Well, here it is. It’s Father’s Day in the United States, a day where the nation recognizes the importance of fathers. Whether your father was a good one or not so good, you’ll probably think about him today.
I think we should maybe rename Father’s Day, Mother’s Day Two. This is the day when I get reminded over the pulpit, in Sunday School, and in Priesthood that I might be important, but my wife is far more important.
If I hear one more time that I’m the head of the household but my wife is the neck and wherever she turns, I have no choice but to go, I’ll puke.
If I contrast the nice flowers mothers got on Mother’s Day after sacrament meeting with the Hershey’s miniatures they’ll pass to the men, I’ll know my place. I’m a second-class citizen, or am I?
In priesthood meeting, I’ll probably hear how women are more spiritual and righteous than men. As evidence, they’ll point out the Relief Society’s better stats when it comes to visiting each other.
They’ll talk about the superiority of the task of raising children over going out and earning a living, as if earning a living precluded one from also getting credit for raising children. Today in church, women will get quite the elegant pedestal to stand on. So why do they call it Father’s Day?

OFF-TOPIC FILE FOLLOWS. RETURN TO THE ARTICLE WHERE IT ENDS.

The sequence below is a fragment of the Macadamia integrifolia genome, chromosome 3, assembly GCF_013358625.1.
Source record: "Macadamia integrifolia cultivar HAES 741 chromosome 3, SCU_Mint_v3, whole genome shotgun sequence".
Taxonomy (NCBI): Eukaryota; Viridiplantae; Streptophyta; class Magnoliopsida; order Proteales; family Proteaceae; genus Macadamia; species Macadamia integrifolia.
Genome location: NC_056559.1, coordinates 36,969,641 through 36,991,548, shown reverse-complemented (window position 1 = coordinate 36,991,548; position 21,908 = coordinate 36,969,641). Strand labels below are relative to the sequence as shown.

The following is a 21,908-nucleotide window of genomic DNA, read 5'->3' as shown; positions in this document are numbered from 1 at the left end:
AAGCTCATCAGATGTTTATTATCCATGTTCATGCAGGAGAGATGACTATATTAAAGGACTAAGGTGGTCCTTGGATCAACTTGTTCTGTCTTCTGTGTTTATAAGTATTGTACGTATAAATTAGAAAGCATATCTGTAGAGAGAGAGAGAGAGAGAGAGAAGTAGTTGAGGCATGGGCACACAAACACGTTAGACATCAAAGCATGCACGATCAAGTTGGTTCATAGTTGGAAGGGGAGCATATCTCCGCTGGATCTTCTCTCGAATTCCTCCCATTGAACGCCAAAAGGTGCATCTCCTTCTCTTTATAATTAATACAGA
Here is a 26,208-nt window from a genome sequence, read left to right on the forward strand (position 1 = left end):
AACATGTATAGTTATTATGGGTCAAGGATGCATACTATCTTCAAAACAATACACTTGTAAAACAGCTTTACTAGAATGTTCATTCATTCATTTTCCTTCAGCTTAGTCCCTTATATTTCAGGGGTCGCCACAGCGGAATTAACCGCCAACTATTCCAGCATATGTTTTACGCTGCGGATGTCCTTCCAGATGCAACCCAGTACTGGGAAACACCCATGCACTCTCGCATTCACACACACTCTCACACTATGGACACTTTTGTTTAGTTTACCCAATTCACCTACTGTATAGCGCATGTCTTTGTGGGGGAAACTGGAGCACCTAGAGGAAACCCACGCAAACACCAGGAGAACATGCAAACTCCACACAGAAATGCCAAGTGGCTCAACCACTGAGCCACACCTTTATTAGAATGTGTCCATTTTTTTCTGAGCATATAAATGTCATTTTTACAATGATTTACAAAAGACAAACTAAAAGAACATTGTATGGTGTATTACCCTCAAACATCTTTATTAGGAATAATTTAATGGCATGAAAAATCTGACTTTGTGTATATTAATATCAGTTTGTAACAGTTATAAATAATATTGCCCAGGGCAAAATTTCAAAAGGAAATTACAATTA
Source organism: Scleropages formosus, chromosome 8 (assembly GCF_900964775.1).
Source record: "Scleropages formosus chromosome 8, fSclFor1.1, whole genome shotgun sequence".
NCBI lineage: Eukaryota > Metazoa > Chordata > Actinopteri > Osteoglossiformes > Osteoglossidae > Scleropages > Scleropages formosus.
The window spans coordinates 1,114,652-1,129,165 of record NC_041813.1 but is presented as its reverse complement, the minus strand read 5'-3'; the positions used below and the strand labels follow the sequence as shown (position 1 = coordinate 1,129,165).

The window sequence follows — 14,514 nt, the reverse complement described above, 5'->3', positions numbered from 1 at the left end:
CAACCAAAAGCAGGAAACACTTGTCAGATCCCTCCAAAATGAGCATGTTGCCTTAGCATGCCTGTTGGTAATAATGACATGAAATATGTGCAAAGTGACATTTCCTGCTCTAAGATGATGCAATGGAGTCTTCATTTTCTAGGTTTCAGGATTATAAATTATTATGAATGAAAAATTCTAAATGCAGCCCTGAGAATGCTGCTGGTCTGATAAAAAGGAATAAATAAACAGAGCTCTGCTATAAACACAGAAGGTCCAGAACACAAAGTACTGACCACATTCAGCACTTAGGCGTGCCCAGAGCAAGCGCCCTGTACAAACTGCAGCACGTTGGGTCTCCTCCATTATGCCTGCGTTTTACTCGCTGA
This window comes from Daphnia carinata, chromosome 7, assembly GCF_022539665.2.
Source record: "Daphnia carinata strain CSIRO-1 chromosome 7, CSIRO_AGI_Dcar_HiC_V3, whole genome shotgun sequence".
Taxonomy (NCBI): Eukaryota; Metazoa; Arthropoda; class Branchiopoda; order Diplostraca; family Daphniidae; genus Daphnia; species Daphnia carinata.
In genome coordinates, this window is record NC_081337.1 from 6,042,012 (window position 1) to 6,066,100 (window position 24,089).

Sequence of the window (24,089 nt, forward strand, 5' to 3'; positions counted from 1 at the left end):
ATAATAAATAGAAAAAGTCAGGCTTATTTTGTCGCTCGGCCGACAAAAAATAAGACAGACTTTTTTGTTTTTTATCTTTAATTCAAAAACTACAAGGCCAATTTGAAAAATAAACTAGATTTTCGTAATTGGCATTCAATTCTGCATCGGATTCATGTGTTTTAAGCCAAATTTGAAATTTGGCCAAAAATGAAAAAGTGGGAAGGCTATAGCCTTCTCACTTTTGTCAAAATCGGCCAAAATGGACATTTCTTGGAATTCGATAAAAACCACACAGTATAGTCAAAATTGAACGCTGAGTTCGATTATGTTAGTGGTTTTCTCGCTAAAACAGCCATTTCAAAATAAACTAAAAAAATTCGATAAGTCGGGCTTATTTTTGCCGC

Do we Mormons really think so highly of women? Or is all of this attention they get on a day that’s supposed to be about men some kind of massive consolation prize for not being ordained to the priesthood?
I’m not one to say that the leaders of the Church are wrong about who can be ordained to the priesthood. I don’t aspire to lead the Church. I’ve got confidence in the leaders we have.
It’s the culture that bugs me, the culture that reveals its embarassment about a doctrine regarding women and the priesthood by putting women on the proverbial feminist-hated pedestal. If the doctrine is true, and I have no reason to not believe it, then we just accept it and work within it. I think it’s disrespectful to women and to men to go all out for women on Mother’s Day and give a token nod to men on Father’s Day.